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do you recommend C++ for an introductory programming course?

Leandro Coutinho
Ranch Hand

Joined: Mar 04, 2009
Posts: 417
I think Ruby and Python are better for the job. Their syntax is easier and they have an interactive shell.

The benefit to learn a more low level language first is that it will be much easier to learn the other languages.
Campbell Ritchie
Sheriff

Joined: Oct 13, 2005
Posts: 39435
    
  28
We used C++ for our freshers' programming until about two years ago at Teesside.
Luis Espinal
Greenhorn

Joined: Mar 06, 2009
Posts: 9
Leandro Coutinho wrote:I think Ruby and Python are better for the job. Their syntax is easier and they have an interactive shell.

The benefit to learn a more low level language first is that it will be much easier to learn the other languages.


I would pick Python or Ruby over C++, but not for the reasons you mentioned. I think C++, and Java, are horrible languages from a pedagogical point of view. Python, Ruby (these two with a focus on procedural programming first), BASIC, Pascal or C would serve better as a first programming language. For me, my freshman/sophomore trajectory was BASIC, Turbo Pascal (with Object Orientation), C, C++ and, then Assembly. I think it was a good trajectory.

Notice that I mentioned C as a first-language candidate. For all the low-level gotchas in it, it is much simpler than C++, to the point of having a bare-bones elegance to it. Pascal is another language I would put next to C. Not nearly as low-level as C, but with enough power to do low-level programming.

Regarding Python and Ruby, I do not believe their simpler syntax is easier (and whether their syntax is easier is debatable), nor having an interactive shell is all that crucial. What is excellent about these languages (like BASIC) is that it lets you program procedurally. That is, unlike Java, it does not force a OO paradigm down your throat. OO is great for solving and modeling problems of a certain scale, but not everything can be modeled from a OO pov.

A student should first learn how to think algorithmically and how to do function decomposition, because everything down to object methods breaks down into sequential procedures. People do not learn to do this correctly if all they know is objects, objects, objects (as in Java.) That is the main problem with Java.

And with C++, the main problem is the complexity of the language. Like Java, a person needs to have a certain amount of programming dexterity to learn how to use it well.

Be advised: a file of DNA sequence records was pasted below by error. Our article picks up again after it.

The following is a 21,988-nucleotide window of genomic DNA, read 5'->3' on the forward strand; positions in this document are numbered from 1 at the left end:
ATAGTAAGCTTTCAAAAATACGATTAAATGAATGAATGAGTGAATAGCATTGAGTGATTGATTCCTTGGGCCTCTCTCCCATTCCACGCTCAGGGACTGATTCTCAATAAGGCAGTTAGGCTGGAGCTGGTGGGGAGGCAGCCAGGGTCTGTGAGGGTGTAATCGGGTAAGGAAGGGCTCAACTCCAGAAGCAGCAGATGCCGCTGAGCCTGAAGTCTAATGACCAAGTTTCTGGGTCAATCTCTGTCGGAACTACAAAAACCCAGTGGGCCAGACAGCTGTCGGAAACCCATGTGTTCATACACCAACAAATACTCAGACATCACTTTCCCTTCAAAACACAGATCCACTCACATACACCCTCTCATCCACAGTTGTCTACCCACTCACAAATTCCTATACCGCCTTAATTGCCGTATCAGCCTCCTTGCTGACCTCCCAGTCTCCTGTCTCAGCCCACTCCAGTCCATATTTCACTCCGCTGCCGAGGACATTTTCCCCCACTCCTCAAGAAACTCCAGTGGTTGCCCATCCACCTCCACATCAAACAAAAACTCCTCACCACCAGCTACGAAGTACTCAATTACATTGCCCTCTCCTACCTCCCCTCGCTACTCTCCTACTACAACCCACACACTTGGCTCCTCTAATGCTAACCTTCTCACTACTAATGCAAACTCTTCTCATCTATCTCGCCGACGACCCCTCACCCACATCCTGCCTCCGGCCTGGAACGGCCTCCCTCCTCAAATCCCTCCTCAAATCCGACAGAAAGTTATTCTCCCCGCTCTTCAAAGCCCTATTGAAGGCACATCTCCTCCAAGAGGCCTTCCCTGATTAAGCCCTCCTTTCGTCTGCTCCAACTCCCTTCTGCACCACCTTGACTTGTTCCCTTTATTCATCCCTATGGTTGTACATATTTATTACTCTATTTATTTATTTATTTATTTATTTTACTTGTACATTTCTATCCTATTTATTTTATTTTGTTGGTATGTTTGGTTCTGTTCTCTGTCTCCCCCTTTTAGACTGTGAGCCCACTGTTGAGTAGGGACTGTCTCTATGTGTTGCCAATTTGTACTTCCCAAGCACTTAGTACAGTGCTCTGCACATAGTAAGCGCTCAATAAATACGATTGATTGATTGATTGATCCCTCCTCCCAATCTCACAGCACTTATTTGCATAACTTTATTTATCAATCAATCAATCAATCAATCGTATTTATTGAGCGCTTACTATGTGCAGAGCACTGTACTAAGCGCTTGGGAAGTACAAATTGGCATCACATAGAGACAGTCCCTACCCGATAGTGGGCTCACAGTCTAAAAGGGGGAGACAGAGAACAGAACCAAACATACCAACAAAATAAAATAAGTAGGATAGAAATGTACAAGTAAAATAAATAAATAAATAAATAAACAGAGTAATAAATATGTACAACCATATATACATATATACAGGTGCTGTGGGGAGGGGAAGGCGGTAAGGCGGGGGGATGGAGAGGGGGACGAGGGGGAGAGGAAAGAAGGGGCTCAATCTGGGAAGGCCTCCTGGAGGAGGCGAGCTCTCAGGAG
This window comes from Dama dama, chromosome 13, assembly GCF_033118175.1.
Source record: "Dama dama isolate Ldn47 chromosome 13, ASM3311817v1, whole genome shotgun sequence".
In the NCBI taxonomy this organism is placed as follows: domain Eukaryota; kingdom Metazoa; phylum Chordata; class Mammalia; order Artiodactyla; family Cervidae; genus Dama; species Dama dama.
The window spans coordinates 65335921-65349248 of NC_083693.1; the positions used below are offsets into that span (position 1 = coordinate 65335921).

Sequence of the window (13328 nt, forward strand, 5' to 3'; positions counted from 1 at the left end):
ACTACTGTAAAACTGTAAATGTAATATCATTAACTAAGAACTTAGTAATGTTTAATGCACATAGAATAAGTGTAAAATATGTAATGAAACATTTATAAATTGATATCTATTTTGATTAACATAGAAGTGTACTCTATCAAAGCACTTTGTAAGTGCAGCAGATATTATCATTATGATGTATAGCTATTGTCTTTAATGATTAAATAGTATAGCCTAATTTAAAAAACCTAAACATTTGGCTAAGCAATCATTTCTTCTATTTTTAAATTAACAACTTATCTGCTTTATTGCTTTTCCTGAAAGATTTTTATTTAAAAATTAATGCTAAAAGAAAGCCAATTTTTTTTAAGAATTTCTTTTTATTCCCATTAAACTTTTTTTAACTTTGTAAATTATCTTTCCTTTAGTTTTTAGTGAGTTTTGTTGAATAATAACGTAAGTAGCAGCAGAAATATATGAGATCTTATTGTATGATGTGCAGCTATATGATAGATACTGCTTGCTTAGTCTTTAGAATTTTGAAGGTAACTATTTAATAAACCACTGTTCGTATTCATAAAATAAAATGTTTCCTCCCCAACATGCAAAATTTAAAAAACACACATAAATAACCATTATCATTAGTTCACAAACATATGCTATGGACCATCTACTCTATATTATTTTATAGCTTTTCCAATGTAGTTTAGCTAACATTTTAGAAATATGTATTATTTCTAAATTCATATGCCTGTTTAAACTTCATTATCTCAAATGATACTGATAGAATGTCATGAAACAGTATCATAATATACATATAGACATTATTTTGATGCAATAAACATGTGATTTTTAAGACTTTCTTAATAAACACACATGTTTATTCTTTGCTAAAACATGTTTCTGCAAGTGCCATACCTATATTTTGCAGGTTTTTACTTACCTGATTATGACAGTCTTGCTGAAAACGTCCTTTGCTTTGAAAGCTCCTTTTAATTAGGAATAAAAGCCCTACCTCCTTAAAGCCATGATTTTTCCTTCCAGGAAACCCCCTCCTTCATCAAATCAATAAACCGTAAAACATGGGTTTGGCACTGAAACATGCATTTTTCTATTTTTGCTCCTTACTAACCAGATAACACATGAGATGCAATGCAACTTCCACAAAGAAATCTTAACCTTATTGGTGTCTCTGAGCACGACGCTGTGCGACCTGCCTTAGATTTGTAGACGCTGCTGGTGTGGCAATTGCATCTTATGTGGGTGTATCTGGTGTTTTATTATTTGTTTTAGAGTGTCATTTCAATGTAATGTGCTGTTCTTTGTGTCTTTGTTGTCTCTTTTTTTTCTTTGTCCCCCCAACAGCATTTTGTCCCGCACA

I think it is also a matter of quality of teaching. So assuming a good professor, Python, Ruby, BASIC, Pascal or C would be good choices for a first programming language. C++ or Java, not so much. These two are languages for work, not for teaching, and a person learning them should have enough man-hours doing programming (both procedural and object-oriented) to better understand and utilize these beasts.
Leandro Coutinho
Ranch Hand

Joined: Mar 04, 2009
Posts: 417
Luis Espinal wrote:Notice that I mentioned C as a first-language candidate. For all the low-level gotchas in it, it is much simpler than C++, to the point of having a bare-bones elegance to it.
C++ has more features, but it is simpler than C. You don't need to teach all C++ stuff from the start, and you can do almost anything in a C style. Also, you cannot put a language where string is not a basic type as a first-candidate!
Luis Espinal wrote:... or Java, not so much. These two are languages for work, not for teaching, and a person learning them should have enough man-hours doing programming (both procedural and object-oriented) to better understand and utilize these beasts.
Maybe with Java 7 and 8, it will become a beast. But now Java is not a beast at all.
Angus Comber
Ranch Hand

Joined: Jul 16, 2011
Posts: 90
In what way is C++ simpler than C? C is one of the simplest programming languages. That does not mean it is the simple to learn.

When learning a new language it is important NOT to bring all old ways of thinking to the new language. you should learn to program in the paradigm of the new language you are learning. The paradigm of C and C++ is very different. As it is of course between most languages.

Java I think could be a good starter language to learn.

One view is that you should start from 'simple' and move upwards just as you could learn say how a computer works. Learn the simplest most fundamental bits first then move to more advanced from there. That approach would suggest you learn assembler, then C then maybe C++ or Java, then say a functional language, etc.